3. Now that NetInfo is running, we can change our lost password. If you don't know the short username for your account (for example, 'jane' instead of 'Jane Doe'), you'll need that - enter the command niutil -list . /users and hit Return, to see the names of the accounts on your Mac.
4. Now that you know the name of the account you want to use, enter the command passwd user -- where user is the short name of the account you're changing. You'll be told that you're changing the password for user and asked to enter it twice. Do this, being careful with your typing: you won't see the characters you're typing, or stars. Watch that Caps Lock key, while you're at it.
5. Now type reboot and press Return once more to reboot your Mac. You should now have no problem logging in.
HOWTO: Reset a lost OS X password
I've you've forgotten your Mac's admin account password, don't worry. Assuming you haven't locked out OpenFirmware, it's a pretty simple task to change your password back to something you know.
* Hold Apple+S when booting to enter single user mode
* #sh /etc/rc
* #passwd yourusername
If you can't recall your user name, you can either look in the /Users folder (the directories are named by user), or run "niutil -list . /users".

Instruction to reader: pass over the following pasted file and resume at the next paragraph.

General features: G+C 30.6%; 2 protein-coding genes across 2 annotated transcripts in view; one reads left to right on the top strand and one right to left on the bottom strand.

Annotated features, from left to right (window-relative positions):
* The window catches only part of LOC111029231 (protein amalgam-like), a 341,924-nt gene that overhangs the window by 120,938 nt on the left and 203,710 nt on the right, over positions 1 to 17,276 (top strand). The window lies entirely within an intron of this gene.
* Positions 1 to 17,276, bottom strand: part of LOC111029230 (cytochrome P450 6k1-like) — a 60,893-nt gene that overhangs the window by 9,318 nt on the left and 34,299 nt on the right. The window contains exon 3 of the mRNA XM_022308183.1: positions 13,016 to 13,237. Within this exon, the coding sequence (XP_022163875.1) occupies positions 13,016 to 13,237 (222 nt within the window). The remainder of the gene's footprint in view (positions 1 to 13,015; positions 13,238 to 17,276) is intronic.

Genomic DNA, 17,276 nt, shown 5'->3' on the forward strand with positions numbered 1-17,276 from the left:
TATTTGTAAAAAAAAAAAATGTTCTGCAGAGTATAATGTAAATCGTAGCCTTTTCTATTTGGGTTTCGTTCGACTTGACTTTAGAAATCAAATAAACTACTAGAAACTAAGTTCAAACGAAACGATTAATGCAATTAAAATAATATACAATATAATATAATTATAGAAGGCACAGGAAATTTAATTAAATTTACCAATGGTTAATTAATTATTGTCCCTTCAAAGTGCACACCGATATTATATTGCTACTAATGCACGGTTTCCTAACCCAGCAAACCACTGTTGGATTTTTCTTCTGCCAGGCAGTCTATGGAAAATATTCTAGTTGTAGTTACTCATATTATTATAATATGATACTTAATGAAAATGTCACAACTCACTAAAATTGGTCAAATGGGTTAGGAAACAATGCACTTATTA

Also, on older systems the /etc/rc script isn't available, apparently. If that second step fails, try mounting and starting the base services manually:
* #/sbin/fsck -y
* #/sbin/mount -uw /
I've had to do this a couple of times for friends when they've bought a second hand machine, and once when I had a momentary brain lapse and forgot my own password. Works like a charm, though you'll loose any passwords stored in your keychain.
Sunday, March 9, 2008
Saturday, July 21, 2007
DD-WRT is a third party developed firmware released under the terms of the GPL for many 802.11g wireless routers based on a Broadcom chip reference design. For a list of supported devices, please see the Supported Devices page.
Which means that it is an alternative firmware for those Wireless Routers listed in it's supported device list. By replacing the firmware on said routers you can open up the offerings that the router has initially. There are so many tweaks and alternate uses that DD-WRT gives your router it is amazing. Personally, since I have been using DD-WRT on my routers I have managed to not only improve the performance of the router, but make signal improvements across the whole wireless network I have made. Most firmware will not give you the options to tweak out the router that DD-WRT does and NO firmware that I have seen allows you to change the purpose of the router (i.e. bridge, repeater, etc...). The latter benefits of DD-WRT really lets one expand their network without sacrificing performance throughout.
I can't recommend DD-WRT enough...by all means check it out!
- DD-WRT WIKI
- DD-WRT Hompage
Thursday, July 19, 2007
- MFSA 2007-25 XPCNativeWrapper pollution
- MFSA 2007-24 Unauthorized access to wyciwyg:// documents
- MFSA 2007-23 Remote code execution by launching Firefox from Internet Explorer
- MFSA 2007-22 File type confusion due to %00 in name
- MFSA 2007-21 Privilege escallation using an event handler attached to an element not in the document